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Yes, but unless I missed something, I don't think that's what they said.

 

I think it's great that Tornado is allowed to run on UK main-lines, but like it or not, if it's going to do that it has to comply with 21st Century rules. I just don't want to see Tornado shut-down because the A1 Trust sent out a premature message. We have more than enough "spin-doctors" (and don't I know it).

To avoid you adding to the spin , what evidence do you have to suggest the statement was premature. Because if you have none , you are engaging in an activity that you have lambasted others for

 

Equally , why would you see “ tornado shut down “ as a result of the messsge from the trust. One presumes the trust knows precisely ( or reasonably precisely ) what happened. NR is unlikely to be swayed one way or the other by a mere statement , one presumes it will evaluate at an engineering level what the trust says was the issue and its rectification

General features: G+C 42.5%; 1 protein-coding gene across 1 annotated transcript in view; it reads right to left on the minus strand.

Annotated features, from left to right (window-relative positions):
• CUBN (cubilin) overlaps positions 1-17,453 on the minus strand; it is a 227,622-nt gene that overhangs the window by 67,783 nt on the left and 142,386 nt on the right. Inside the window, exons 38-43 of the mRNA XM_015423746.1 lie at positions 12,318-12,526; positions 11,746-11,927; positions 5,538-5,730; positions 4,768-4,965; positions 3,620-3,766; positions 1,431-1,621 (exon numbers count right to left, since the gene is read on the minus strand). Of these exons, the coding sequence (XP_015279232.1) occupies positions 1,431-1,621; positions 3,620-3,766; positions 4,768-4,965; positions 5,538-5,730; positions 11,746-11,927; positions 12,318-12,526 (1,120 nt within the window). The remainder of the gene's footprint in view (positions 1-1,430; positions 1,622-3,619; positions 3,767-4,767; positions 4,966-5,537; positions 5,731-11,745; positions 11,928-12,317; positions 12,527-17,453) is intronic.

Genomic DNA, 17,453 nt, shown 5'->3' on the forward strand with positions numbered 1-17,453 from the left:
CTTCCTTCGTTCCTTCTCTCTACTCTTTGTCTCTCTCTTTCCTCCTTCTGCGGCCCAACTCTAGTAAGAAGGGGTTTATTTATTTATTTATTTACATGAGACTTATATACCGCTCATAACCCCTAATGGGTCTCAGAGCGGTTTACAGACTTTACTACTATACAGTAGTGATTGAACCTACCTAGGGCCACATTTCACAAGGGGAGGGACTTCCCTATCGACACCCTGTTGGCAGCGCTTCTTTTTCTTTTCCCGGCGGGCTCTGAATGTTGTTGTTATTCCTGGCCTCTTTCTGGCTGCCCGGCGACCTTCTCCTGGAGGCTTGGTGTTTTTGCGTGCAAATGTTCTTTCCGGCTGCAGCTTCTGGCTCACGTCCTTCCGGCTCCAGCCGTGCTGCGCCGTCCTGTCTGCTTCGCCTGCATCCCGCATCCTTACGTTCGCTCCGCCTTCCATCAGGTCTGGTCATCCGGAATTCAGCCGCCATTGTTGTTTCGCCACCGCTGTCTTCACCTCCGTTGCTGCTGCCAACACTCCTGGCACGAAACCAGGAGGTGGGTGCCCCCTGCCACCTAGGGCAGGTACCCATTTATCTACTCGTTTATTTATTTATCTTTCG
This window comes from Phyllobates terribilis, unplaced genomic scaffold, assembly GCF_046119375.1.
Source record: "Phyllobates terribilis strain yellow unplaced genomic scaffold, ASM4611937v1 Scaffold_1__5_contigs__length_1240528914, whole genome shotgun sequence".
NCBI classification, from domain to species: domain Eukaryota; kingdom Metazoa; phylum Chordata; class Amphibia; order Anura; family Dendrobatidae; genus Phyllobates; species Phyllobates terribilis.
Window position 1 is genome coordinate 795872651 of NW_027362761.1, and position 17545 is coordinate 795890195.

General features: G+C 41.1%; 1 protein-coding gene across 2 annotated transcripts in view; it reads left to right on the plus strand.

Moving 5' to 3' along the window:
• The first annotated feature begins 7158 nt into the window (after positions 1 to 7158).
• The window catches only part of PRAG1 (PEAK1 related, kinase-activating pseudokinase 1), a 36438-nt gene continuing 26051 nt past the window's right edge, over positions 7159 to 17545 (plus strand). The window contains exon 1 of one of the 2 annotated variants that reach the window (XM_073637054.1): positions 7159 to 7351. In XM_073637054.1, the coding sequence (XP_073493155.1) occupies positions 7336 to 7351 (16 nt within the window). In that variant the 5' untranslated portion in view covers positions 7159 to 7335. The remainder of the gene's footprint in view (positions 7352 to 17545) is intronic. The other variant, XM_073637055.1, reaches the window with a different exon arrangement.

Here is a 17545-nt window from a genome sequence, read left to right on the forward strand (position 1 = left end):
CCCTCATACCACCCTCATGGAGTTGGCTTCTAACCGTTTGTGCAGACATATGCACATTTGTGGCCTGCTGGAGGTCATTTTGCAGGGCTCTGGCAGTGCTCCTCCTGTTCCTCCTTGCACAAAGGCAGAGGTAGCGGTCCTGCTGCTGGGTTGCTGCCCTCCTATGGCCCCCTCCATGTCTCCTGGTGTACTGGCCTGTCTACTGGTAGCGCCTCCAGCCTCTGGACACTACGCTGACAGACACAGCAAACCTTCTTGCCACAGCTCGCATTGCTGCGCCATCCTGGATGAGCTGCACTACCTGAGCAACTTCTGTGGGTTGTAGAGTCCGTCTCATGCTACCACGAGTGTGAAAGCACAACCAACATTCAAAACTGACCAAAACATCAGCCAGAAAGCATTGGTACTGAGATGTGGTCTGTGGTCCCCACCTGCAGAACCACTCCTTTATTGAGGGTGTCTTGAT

Edited by Junctionmad
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To avoid you adding to the spin , what evidence do you have to suggest the statement was premature. Because if you have none , you are engaging in an activity that you have lambasted others for

 

Equally , why would you see “ tornado shut down “ as a result of the messsge from the trust. One presumes the trust knows precisely ( or reasonably precisely ) what happened. NR is unlikely to be swayed one way or the other by a mere statement , one presumes it will evaluate at an engineering level what the trust says was the issue and its rectification

 

Crikey!

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To avoid doubt here’s the relevant piece from the trust